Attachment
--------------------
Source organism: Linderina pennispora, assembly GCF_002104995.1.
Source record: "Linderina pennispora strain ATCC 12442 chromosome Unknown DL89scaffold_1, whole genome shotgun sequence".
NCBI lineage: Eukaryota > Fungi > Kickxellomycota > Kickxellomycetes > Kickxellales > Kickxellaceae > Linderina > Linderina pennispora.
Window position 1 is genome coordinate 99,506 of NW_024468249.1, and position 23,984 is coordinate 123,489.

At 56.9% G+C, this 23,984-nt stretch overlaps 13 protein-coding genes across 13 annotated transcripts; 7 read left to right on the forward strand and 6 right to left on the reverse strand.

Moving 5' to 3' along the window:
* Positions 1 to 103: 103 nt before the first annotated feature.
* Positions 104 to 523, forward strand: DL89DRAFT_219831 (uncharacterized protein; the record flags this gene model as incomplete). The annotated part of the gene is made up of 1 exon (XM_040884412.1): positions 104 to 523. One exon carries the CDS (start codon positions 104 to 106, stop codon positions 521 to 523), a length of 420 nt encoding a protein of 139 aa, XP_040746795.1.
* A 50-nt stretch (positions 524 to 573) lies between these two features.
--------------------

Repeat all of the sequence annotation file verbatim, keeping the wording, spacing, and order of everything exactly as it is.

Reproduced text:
Source organism: Linderina pennispora, assembly GCF_002104995.1.
Source record: "Linderina pennispora strain ATCC 12442 chromosome Unknown DL89scaffold_1, whole genome shotgun sequence".
NCBI lineage: Eukaryota > Fungi > Kickxellomycota > Kickxellomycetes > Kickxellales > Kickxellaceae > Linderina > Linderina pennispora.
Window position 1 is genome coordinate 99,506 of NW_024468249.1, and position 23,984 is coordinate 123,489.

At 56.9% G+C, this 23,984-nt stretch overlaps 13 protein-coding genes across 13 annotated transcripts; 7 read left to right on the forward strand and 6 right to left on the reverse strand.

Moving 5' to 3' along the window:
* Positions 1 to 103: 103 nt before the first annotated feature.
* Positions 104 to 523, forward strand: DL89DRAFT_219831 (uncharacterized protein; the record flags this gene model as incomplete). The annotated part of the gene is made up of 1 exon (XM_040884412.1): positions 104 to 523. One exon carries the CDS (start codon positions 104 to 106, stop codon positions 521 to 523), a length of 420 nt encoding a protein of 139 aa, XP_040746795.1.
* A 50-nt stretch (positions 524 to 573) lies between these two features.